One of the most important factors in marketing honey is what to place on the honey label. Clearly, the goal of any product labeling is to capture the attention of potential customers through creative design. If you sell your honey at farmer’s markets, or some other local store, you must abide by state laws. The particular information for your state can likely be found at the website for their Department of Agriculture.
I once designed a label which I found out later could not legally be sold at a farmer’s market or store, so I did my homework to see what was required in my state of Maryland. There are “cottage food laws” that anyone can google for their particular state. Here are my state’s requirements:
- The label must be clearly and legibly labeled with the name of honey being prominent; if floral source is known, you can list, i.e. Clover, otherwise you may state wildflower
- The net weight, minus packaging, must be in both ounces and grams and located in the lower third of the label
- The full name, address, and telephone number should be on front, at least 1/16 of an inch high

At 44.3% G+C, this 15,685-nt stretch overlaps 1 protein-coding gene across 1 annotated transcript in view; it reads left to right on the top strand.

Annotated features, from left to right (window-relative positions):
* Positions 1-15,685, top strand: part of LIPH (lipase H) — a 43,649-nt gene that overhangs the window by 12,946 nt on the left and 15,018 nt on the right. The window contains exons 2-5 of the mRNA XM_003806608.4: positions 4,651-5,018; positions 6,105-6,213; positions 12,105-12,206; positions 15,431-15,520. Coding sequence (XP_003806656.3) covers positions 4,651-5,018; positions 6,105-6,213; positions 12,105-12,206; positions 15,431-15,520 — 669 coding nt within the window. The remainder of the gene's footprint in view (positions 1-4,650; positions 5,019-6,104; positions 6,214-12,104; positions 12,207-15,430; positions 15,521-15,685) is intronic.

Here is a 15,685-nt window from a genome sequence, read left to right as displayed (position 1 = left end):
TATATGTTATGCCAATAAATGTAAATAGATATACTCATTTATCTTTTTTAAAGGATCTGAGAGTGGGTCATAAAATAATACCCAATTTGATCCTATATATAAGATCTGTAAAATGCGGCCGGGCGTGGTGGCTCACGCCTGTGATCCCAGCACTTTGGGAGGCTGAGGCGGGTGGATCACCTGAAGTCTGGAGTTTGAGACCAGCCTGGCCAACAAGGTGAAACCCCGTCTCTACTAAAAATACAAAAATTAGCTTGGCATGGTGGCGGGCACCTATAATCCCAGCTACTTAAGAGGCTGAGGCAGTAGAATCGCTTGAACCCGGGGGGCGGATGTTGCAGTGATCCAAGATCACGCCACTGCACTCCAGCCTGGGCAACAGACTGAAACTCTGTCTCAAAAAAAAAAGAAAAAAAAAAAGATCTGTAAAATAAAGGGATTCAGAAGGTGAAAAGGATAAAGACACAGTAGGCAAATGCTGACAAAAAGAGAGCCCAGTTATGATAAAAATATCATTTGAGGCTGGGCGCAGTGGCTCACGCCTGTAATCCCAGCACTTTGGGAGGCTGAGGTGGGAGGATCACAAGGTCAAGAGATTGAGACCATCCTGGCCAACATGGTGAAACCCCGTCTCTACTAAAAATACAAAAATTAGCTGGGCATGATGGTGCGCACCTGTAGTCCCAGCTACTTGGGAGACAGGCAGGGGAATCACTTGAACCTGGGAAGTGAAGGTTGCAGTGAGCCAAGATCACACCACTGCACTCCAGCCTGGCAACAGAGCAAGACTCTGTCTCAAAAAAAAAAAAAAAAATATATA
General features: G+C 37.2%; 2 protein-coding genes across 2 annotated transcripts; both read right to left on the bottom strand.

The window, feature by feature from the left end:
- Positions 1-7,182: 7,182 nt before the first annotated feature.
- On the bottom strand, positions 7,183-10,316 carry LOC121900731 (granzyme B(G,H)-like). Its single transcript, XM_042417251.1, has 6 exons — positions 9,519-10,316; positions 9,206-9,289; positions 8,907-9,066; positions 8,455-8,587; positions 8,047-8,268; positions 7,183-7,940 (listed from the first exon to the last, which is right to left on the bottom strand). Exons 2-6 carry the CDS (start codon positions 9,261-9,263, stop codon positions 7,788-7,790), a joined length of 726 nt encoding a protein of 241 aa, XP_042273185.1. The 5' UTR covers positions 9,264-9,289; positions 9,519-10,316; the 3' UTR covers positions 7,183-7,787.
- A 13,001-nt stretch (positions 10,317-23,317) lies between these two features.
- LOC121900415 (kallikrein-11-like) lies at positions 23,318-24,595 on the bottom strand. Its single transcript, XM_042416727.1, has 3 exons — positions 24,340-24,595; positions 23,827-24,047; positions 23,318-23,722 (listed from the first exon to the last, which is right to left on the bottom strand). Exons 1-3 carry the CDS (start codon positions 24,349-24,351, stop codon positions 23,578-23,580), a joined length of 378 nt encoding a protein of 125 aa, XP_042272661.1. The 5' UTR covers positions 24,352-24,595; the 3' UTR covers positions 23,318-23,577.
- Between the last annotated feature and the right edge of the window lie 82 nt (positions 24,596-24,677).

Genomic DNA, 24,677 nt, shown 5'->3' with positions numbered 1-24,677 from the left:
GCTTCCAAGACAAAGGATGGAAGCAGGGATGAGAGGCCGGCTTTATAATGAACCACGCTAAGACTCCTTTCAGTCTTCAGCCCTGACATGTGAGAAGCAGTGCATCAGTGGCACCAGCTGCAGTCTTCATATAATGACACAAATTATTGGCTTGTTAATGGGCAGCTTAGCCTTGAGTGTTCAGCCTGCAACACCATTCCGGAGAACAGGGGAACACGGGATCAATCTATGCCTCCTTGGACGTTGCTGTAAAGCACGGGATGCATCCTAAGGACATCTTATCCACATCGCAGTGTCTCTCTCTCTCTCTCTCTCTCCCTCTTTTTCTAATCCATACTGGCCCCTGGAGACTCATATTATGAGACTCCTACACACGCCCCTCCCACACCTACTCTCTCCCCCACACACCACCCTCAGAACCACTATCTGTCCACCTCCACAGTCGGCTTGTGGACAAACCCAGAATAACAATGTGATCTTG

Optional items include:
- Directions of reconstituting of crystallized honey
- Warning that children under 2 should not have honey
- Pure, raw, and natural designation
Honey label design
All the online beekeeping companies sell labels that you can customize with your particular information for a reasonable fee. As an alternative, printing companies will incorporate your artwork or you can get an artist to design one professionally, like G’s Bees.
For my label, I used a pollination poster watercolor that I had designed as the basis of my label. I just need to add my name, address, and weight on the label with the next printing.
For further information on the requirements of your honey labels, see the links below:
I ADORE the Fat Bottomed Girl honey label. So sorry it doesn’t meet standards.
Yes, I just had to include that one!
I think you meant children under 2 not 12. Just wanted to clarify for everyone. Good information. Enjoyed the article!
Did you mean children under 12 months?
Yes, thanks for catching that!
[…] Among the most significant decisions a beekeeper who would like to market their honey crop is the best way to put on their honey tag. Appealing to some customer and stick out from other honey products, the tag should capture excellent attention. Additionally, there’s limited space to communicate your honey advantages to a customer. […] The article Designing Honey Labels appeared on Maintaining Backyard Bees…. Read More […]